If someone says that story-telling is the art of manipulation, then Eastwood here proves to be a past master at it. He uses the technique of a boxer of exhausting the opponent (viewers) by showing some exhilarating stuff in the form of gender/colour biased friendly banter and a story of triumphing against odds, to give a knockout punch in the end.

    This is the story of a grizzled boxing trainer Frankie Dunn (Eastwood) taking a lowly young woman Maggie Fitzgerald (Hilary Swank) under his wings and making her a champ. This is clichéd, you feel, and the director doesn’t do anything counter your beliefs. He simply goes with the flow of the story, thereby making it more difficult for the viewer to accept what is in store. To complicate the matter further there is a narrator, who gives a third dimension to the story. Scrap (Morgan Freeman) forms the third dimension. He is a former boxer who manages the gym where Frankie trains.

    If you scratch beneath the facile surface of the premise, you will find the emotional interplay of these three characters, how they tackle their own failure and shortcomings.

    Frankie is a failed father, whose daughter has distanced herself from him. His boxers leave him because he is over-protective of them and does not give them a chance to take a shot at the title. He attends the Mass everyday, because he is suffering from terrible guilt, as the priest would say.

    Maggie on the other hand, is a 31 year old waitress at an eatery, eating the leftovers from the plates of the guests to save for training herself as a boxer, which she feels it is the only way she can better her life.

    Scrap has resigned to his fate as a failed boxer, managing the dingy gym and helping other helpless creatures like Maggie and Danger Barch (Jay Baruchel), a mentally challenged man with delusions of a becoming a champ, feel worthy.

    So everything moves forward on predictable lines till the championship match. And, everyone is in a celebratory mode.

    But, then the whole hell breaks loose as Maggie is fatally injured by the brutal opponent. She is fitted with an oxygen tube in the throat. Things turn utterly depressing from this point onwards. The relationship of the lead characters comes into new focus. Frankie feels guilty for Maggie’s condition. Maggie is sorry that she could not make mentor’s dream, of making her a champ, come true.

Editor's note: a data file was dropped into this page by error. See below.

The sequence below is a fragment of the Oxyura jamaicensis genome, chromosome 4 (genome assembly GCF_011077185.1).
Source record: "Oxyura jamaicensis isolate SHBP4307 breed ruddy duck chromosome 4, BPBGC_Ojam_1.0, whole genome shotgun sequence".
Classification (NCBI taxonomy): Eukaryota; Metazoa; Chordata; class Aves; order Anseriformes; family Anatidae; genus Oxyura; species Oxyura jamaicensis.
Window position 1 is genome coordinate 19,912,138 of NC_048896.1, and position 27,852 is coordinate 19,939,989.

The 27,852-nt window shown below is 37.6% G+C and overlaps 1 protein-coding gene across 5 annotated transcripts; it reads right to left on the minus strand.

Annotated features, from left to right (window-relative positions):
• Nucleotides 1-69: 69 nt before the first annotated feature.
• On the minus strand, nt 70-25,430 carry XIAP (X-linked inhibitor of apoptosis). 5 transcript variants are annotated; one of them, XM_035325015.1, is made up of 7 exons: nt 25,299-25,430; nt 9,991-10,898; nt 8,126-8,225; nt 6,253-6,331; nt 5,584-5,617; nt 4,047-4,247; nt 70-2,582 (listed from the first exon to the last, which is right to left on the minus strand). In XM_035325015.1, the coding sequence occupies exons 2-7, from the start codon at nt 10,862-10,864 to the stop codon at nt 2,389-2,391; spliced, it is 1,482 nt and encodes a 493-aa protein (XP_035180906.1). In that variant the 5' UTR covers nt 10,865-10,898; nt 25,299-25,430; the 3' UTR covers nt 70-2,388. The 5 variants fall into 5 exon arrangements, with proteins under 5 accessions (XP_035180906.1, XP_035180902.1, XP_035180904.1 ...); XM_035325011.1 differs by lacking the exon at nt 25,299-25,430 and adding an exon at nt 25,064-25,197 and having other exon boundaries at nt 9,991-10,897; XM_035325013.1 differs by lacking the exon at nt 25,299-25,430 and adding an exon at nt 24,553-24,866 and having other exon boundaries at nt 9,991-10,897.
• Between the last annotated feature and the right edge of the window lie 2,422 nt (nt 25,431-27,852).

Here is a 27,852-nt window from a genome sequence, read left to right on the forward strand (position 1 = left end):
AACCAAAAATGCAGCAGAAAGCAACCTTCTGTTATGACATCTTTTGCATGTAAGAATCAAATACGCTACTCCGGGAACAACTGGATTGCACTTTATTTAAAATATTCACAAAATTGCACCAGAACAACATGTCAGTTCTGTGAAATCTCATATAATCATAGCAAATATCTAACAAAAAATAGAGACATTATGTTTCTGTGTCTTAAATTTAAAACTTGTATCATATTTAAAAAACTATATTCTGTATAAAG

Frankie starts thinking of alternatives for Maggie after she would be out of the rehab centre, and asks her if she wanted anything, she requests him to do the same thing to her as her dead father had did with their crippled pet, to choke her. And, he obliges after much soul-searching and deliberations with the priest who advices against it, not out of theological or spiritual reasons, but for reasons that are purely personal.

    We would have whistled and clapped as the film ended only if Maggie had become a champion for cause of putting a ban on boxing or even selling the rights of her life story for a million dollar after the fatal fight, something like what Tom Cruise did in the Oliver Stone film Born on the Fourth of July.

    But cinematically it is this unpredictable ending that worked in the favour of this film that helped it reap a rich harvest at the Academy Awards.

    “So let the debate continue among the audience and the critics”, the septuagenarian director may be thinking reclining in his easy-chair, “but I’ve the satisfaction of being heralded as one of the greatest filmmaker ever by making this film”.
    (Published in Apr - Jun 2005 issue of 'Success & Ability' with minor changes)